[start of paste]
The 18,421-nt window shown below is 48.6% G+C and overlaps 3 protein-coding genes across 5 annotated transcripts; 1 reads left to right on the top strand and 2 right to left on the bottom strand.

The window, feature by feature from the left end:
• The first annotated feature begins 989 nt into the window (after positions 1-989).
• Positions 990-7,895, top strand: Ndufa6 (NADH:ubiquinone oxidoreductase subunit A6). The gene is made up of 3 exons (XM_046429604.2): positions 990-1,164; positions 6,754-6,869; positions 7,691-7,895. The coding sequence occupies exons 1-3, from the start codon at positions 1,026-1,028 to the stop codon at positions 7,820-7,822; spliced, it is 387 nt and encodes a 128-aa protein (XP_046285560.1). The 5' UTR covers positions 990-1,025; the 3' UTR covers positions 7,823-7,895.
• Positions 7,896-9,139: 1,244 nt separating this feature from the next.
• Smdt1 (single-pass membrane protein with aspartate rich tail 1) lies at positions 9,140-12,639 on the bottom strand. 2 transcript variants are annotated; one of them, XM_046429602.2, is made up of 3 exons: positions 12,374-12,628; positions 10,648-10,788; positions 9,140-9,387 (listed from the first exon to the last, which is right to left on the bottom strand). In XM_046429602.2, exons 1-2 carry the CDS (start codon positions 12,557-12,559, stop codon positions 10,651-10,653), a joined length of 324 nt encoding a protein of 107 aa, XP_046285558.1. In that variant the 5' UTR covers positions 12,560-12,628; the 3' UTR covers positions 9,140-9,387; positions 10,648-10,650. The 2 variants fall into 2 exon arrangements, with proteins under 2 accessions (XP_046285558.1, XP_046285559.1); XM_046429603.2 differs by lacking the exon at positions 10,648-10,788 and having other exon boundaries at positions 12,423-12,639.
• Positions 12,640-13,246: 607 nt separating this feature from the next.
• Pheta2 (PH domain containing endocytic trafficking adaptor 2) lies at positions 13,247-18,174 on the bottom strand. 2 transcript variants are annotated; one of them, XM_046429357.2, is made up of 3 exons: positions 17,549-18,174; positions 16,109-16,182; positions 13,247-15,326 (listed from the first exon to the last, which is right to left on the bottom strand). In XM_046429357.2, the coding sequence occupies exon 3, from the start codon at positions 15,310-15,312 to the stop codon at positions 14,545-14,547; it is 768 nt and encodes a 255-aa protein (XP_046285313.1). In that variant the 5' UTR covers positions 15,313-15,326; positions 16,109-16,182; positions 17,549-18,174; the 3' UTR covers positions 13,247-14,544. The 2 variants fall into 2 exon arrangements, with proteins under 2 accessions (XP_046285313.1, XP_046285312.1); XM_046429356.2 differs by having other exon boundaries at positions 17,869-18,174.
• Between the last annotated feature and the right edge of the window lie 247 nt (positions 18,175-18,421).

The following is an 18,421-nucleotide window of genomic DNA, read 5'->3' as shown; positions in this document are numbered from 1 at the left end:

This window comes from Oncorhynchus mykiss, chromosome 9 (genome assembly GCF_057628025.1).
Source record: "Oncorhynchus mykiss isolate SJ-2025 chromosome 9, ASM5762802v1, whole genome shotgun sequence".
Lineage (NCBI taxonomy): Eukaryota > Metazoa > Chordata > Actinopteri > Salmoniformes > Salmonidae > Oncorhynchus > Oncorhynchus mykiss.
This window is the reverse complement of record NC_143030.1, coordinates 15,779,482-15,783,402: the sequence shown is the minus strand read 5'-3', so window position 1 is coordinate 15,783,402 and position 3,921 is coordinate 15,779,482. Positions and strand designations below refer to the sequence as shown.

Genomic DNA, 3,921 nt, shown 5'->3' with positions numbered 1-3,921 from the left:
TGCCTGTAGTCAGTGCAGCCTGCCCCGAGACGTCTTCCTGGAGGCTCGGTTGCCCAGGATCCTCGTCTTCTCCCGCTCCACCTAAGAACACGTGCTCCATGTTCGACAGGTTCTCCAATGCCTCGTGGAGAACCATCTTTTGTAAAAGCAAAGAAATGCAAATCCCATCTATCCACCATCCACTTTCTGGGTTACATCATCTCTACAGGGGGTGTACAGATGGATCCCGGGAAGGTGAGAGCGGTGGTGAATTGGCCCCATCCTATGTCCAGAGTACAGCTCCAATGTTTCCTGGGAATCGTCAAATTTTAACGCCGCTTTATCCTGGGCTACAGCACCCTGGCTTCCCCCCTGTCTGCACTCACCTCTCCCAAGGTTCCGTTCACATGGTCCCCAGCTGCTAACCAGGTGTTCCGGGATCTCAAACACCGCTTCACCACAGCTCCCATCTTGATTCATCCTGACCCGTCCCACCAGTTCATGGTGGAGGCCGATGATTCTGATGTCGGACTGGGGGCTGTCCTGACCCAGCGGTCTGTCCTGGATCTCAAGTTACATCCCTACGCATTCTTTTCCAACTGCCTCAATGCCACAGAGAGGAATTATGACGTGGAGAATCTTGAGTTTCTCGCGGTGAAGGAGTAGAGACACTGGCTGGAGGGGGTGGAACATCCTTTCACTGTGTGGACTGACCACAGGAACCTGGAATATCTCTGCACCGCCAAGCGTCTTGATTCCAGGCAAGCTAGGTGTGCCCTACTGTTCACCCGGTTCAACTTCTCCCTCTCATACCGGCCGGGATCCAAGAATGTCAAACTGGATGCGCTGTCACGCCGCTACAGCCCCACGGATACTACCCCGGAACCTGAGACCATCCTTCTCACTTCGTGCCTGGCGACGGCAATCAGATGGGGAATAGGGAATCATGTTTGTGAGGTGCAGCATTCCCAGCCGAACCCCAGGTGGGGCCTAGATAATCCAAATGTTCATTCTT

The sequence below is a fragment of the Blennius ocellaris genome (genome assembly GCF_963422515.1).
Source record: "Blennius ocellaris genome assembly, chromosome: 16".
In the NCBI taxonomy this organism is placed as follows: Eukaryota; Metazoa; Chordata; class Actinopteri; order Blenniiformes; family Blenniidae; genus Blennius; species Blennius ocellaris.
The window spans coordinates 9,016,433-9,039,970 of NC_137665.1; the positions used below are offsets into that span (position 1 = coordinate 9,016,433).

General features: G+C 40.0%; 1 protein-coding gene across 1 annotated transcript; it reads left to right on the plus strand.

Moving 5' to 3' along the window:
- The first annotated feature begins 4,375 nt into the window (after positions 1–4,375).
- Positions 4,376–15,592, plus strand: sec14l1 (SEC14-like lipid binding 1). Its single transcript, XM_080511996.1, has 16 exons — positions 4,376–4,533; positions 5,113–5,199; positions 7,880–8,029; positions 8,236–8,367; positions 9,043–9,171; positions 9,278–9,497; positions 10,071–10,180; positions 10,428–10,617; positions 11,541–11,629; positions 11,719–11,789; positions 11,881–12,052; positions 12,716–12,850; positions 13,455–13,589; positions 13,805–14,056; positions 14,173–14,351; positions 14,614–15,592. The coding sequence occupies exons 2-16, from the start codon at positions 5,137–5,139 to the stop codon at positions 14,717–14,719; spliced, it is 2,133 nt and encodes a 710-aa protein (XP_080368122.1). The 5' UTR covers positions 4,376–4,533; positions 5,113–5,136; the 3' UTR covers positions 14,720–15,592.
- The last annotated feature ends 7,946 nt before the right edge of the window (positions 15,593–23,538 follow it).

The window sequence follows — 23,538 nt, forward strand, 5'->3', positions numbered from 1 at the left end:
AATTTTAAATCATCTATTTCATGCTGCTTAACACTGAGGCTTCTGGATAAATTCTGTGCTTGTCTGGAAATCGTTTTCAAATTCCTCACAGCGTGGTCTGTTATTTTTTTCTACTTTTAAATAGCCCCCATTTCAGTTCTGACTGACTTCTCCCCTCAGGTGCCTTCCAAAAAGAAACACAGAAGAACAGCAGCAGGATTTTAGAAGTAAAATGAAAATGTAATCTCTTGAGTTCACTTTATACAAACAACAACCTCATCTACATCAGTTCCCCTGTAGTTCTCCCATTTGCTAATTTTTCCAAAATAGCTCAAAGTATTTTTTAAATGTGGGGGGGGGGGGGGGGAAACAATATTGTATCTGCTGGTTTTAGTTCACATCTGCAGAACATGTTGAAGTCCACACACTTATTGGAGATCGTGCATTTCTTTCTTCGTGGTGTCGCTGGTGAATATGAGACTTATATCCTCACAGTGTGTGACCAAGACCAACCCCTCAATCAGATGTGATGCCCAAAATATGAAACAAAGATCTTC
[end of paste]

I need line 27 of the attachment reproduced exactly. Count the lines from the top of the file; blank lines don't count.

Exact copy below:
AATTTTAAATCATCTATTTCATGCTGCTTAACACTGAGGCTTCTGGATAAATTCTGTGCTTGTCTGGAAATCGTTTTCAAATTCCTCACAGCGTGGTCTGTTATTTTTTTCTACTTTTAAATAGCCCCCATTTCAGTTCTGACTGACTTCTCCCCTCAGGTGCCTTCCAAAAAGAAACACAGAAGAACAGCAGCAGGATTTTAGAAGTAAAATGAAAATGTAATCTCTTGAGTTCACTTTATACAAACAACAACCTCATCTACATCAGTTCCCCTGTAGTTCTCCCATTTGCTAATTTTTCCAAAATAGCTCAAAGTATTTTTTAAATGTGGGGGGGGGGGGGGGGAAACAATATTGTATCTGCTGGTTTTAGTTCACATCTGCAGAACATGTTGAAGTCCACACACTTATTGGAGATCGTGCATTTCTTTCTTCGTGGTGTCGCTGGTGAATATGAGACTTATATCCTCACAGTGTGTGACCAAGACCAACCCCTCAATCAGATGTGATGCCCAAAATATGAAACAAAGATCTTC